I’ve wanted to see the group The Neo-Futurists ever since a friend told me (and the whole class) about them way back at the beginning of my Second City training. He swore by them, they were just the best thing.

The biggest deterrent was how late the show was, 11:30, but as my show was at midnight I really didn’t have ground to argue anymore. So last Saturday I stood in line outside the building and there was a line around the block.

What I liked about the Neo-Futurists was it was an event from start to finish. It was clear this was going to be an event unlike any other. There are only 150 seats so you get a little token showing you had stood in line (that night had been little fire and police men). Then you go up these old wooden stairs (it’s above a funeral parlor in an old building). Then you go down a hallway filled with portraits of presidents. Some are very good, some are cartoons, some look like they were done by children. The holding area after that looks like it could have been a one room school-house with all its wood and molding (or the second floor to a funeral parlor), but there are a few former theatre seats so you can sit.

After a few minutes, two of the actors come out to explain the ticket prices. It’s $9 and the roll of a 6 sided die so you can pay anywhere from $10 to $15. I rolled a 2 so I paid $11. Just inside the theatre another actor asked your name for your name tag, but writes another word. I was “Majesty” (what can I say? They call them like they see them).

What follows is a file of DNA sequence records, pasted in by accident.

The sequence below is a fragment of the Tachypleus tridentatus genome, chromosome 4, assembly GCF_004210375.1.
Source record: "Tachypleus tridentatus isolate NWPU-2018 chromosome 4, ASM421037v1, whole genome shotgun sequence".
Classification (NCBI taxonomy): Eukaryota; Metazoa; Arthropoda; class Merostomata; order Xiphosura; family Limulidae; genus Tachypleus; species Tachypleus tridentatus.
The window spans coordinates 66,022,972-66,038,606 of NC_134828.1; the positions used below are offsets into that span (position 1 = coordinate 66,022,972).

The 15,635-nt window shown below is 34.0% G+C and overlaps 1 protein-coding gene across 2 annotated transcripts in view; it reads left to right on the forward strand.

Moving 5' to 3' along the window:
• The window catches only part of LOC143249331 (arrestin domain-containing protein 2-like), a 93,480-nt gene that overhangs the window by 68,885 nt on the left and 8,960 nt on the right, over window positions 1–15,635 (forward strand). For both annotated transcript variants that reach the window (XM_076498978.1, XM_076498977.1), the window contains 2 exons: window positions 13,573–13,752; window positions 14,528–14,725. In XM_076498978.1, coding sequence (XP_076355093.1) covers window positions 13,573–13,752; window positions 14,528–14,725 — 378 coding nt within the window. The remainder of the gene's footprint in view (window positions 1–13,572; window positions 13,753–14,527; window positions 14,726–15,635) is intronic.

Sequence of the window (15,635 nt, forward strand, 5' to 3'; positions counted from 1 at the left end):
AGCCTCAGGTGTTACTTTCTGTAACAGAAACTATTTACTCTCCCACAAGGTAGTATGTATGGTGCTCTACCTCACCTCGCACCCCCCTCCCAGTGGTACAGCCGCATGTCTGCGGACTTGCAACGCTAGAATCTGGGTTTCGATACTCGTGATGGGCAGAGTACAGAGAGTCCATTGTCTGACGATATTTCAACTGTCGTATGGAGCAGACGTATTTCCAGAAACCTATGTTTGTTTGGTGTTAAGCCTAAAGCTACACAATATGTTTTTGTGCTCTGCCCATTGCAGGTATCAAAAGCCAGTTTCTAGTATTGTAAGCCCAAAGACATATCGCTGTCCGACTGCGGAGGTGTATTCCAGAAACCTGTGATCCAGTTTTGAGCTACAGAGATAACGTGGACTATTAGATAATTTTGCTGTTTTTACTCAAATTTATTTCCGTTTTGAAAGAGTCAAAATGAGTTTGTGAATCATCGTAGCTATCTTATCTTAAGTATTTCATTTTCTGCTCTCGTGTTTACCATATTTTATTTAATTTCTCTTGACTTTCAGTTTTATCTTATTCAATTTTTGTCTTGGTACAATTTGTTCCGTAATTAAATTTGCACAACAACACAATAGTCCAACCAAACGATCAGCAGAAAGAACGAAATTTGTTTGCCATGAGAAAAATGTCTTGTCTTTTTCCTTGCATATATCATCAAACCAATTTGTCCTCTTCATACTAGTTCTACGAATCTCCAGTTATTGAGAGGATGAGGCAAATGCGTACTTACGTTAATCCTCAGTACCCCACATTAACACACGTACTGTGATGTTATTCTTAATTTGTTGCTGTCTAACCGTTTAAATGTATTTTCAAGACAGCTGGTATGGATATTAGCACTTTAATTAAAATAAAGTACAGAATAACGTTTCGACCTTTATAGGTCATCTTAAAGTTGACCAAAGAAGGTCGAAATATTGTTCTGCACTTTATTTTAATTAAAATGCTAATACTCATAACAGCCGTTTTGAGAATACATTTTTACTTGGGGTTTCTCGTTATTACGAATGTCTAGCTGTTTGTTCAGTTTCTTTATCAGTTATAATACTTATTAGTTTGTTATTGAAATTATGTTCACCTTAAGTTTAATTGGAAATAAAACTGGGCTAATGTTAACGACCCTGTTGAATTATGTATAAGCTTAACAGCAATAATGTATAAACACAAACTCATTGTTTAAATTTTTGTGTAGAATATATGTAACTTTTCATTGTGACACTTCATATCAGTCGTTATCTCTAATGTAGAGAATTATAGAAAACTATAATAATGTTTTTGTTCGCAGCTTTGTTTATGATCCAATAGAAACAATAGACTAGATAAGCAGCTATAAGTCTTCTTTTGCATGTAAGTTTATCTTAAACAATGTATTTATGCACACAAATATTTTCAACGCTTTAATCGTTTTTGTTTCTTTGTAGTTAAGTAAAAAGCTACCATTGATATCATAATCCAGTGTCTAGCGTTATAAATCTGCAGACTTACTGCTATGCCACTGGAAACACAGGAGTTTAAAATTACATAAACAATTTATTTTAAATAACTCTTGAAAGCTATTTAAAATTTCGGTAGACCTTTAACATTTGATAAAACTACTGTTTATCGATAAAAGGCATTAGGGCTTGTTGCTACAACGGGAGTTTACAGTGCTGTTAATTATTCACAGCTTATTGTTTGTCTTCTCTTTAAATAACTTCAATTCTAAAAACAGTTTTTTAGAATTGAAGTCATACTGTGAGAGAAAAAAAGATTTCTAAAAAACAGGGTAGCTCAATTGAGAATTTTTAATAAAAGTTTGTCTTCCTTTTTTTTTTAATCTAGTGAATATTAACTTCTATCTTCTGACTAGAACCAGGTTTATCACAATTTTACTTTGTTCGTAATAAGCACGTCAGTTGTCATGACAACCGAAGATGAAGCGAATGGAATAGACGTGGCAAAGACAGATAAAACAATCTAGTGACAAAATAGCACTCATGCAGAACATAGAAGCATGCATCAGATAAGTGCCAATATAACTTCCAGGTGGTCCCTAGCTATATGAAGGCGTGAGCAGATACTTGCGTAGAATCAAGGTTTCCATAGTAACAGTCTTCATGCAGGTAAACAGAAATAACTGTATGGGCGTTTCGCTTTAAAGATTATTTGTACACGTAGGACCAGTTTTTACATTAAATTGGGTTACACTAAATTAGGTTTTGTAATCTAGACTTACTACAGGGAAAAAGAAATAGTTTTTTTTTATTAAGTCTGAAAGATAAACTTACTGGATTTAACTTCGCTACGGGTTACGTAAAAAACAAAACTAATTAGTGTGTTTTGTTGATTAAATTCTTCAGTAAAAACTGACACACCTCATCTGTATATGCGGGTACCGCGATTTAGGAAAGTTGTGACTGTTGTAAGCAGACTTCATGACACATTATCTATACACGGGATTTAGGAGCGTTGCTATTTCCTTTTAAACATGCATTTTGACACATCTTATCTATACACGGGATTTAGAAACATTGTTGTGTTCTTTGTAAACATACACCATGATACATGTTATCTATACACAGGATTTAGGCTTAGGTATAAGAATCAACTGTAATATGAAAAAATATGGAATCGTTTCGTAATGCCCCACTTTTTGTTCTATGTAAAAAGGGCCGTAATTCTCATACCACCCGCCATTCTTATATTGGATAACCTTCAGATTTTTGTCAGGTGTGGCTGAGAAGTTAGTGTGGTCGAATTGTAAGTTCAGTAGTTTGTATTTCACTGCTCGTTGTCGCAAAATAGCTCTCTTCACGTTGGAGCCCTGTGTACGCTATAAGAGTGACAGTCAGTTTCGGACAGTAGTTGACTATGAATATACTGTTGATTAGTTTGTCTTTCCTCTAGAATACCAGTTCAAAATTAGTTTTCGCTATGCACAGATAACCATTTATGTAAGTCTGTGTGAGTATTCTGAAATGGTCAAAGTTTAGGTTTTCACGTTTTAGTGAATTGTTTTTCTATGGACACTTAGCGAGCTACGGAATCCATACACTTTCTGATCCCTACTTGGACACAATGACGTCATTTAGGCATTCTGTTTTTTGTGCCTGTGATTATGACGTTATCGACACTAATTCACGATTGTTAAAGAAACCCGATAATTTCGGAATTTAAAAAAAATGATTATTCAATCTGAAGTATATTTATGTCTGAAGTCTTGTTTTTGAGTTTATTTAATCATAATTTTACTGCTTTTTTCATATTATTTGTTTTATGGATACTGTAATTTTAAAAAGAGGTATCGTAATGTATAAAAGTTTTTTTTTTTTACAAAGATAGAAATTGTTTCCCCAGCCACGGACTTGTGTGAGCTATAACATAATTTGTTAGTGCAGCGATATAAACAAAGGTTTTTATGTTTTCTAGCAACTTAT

The show needed to take place that late at night because in a way it is dream-like. It can only take place at a time where you see things out of the corners of your eyes and you’re on your second or third wind.

The show is called “Too Much Light Makes the Baby Go Blind”. The cast attempts to perform 30 plays in 60 minutes. A number line hangs from the ceiling and when the audience calls (screams) out what number they want to see next, an actor jumps and pulls that number down. Some of the plays were funny, some of them were dramatic. They don’t pretend to be other people on stage, they explained. All the plays came from their experiences which made them more interesting for me. Did they know a baby who had gotten drunk on margarita mix? Did she divorce her husband or was that just venting so she could get on with her day?

We got through 28 of them. When the buzzer sounded, we all wanted more because it had been an experience unlike any other. All the plays were different and fast. I loved the high energy and the actors running around, getting in the crowd, having fun.

One of the reasons they’ve lasted 21 years is the audience. The audience is appreciated and played with from the get go. Some of the plays were interactive. Some relied on audience to do the acting. It felt like Medieval Times, only real. You were transported to a different time. I wasn’t focused on how they used their small space or other facets of writing and directing. There were your champions challenging themselves to get through the 30 plays in 60 minutes. It was a show and a community and I see why it is a staple of so many people’s Saturday nights.